In the Republic, the city-soul analogy made by Plato paves the way for the entire dialogue. The main interlocutors use the analogy to show the nature of justice and aim to prove that just people live better and are happier than unjust people, by establishing a city to which justice, as defined by them, is applied. Scholars have recently been debating the validity of this analogy. Some critics assert that there are several significant structural inconsistencies and logical misconceptions, thus making the analogy fallacious; at the same time, there are proponents who write extensively in favor of this analogy and defend it against the objections raised. In this paper, I will re-examine passages in the Republic where the analogy first occurs, evaluate the critique made by Bernard Williams, and present arguments defending Plato’ strategy. Ultimately, I will show that Plato’ city-soul analogy is not as far-fetched as Williams argues and this analogy – as a crucial strategy of Plato’s – is efficient and powerful enough in showing the similarities between the city and the soul, for the interlocutors to justifiably and reasonably reach the conclusion that the justice of the individual is the same as that of the city.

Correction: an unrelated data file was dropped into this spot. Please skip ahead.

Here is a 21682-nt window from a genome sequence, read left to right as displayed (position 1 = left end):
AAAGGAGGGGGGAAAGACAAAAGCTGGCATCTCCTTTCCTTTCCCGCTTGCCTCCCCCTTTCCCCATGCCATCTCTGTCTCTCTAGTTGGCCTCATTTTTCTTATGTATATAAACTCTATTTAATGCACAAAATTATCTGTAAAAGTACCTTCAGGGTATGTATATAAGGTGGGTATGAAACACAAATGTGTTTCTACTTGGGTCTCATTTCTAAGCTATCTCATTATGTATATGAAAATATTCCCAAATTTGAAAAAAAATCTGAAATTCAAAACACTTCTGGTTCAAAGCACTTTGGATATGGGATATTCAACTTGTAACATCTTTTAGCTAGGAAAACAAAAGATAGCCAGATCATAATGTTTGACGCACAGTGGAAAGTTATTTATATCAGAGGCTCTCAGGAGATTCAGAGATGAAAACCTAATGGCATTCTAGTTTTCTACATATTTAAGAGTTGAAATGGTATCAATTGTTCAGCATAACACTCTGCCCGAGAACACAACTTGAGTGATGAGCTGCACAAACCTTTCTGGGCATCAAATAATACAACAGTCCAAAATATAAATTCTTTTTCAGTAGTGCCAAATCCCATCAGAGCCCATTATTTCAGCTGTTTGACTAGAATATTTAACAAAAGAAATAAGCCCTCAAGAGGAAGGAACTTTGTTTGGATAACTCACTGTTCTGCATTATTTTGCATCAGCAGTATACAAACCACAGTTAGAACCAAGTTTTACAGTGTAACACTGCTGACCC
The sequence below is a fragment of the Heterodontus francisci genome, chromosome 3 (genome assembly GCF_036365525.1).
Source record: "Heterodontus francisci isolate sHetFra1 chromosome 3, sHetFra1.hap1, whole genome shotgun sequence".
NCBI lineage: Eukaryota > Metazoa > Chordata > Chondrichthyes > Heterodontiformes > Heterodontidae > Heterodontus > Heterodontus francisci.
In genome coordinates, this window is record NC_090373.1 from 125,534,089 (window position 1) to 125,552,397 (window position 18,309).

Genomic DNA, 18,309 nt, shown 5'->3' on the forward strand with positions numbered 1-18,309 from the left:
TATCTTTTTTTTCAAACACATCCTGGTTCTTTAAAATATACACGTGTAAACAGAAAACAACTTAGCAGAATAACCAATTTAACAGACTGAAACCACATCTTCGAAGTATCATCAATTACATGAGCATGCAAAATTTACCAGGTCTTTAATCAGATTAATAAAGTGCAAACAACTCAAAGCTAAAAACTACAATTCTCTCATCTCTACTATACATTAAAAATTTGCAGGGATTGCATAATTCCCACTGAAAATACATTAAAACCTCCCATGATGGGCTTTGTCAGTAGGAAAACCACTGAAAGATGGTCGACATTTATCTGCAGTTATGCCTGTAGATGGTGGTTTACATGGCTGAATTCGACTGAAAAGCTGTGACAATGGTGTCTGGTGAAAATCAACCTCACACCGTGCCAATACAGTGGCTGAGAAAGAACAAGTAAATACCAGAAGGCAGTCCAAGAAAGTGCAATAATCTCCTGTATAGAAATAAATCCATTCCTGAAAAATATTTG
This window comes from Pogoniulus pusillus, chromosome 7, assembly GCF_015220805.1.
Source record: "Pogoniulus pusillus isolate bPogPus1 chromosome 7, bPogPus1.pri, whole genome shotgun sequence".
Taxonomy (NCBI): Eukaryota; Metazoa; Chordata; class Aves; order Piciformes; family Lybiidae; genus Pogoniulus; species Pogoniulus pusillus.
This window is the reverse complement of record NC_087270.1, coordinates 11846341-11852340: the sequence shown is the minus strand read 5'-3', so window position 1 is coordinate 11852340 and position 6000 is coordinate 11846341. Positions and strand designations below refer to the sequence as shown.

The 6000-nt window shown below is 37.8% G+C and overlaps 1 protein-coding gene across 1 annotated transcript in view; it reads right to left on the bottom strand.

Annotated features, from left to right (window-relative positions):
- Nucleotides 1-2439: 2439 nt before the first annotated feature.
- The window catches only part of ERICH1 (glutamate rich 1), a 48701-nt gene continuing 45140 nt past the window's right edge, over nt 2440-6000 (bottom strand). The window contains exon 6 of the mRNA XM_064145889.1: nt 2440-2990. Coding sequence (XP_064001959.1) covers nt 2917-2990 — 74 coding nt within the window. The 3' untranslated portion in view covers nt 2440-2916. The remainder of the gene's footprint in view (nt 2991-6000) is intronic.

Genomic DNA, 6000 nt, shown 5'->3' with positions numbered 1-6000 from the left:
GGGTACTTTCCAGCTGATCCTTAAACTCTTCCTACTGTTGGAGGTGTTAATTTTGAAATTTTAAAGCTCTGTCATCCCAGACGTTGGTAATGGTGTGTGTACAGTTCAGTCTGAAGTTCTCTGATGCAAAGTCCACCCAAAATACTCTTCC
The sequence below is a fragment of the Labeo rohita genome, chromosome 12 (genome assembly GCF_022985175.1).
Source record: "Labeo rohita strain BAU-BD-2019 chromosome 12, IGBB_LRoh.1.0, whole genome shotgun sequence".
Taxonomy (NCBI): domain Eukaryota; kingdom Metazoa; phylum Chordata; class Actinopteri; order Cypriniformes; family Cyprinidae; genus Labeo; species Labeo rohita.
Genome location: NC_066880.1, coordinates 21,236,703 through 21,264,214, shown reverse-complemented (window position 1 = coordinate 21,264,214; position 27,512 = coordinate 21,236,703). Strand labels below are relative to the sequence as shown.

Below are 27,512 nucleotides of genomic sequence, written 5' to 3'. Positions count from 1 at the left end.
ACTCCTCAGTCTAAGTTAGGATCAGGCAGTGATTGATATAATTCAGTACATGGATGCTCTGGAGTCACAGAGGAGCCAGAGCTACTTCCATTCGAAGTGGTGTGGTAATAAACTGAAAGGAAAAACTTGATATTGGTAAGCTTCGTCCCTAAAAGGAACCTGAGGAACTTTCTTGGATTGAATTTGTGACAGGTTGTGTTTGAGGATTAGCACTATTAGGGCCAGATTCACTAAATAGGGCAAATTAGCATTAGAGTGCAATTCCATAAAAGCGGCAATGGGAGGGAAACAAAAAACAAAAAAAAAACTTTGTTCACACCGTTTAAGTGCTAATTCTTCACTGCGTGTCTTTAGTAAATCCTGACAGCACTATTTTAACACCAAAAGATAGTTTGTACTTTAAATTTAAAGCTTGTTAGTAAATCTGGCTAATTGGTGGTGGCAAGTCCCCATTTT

"Unpacking the City-Soul Analogy,"
International Journal of Undergraduate Research and Creative Activities: Vol. 9:
2, Article 8.
Available at: https://digitalcommons.cwu.edu/ijurca/vol9/iss2/8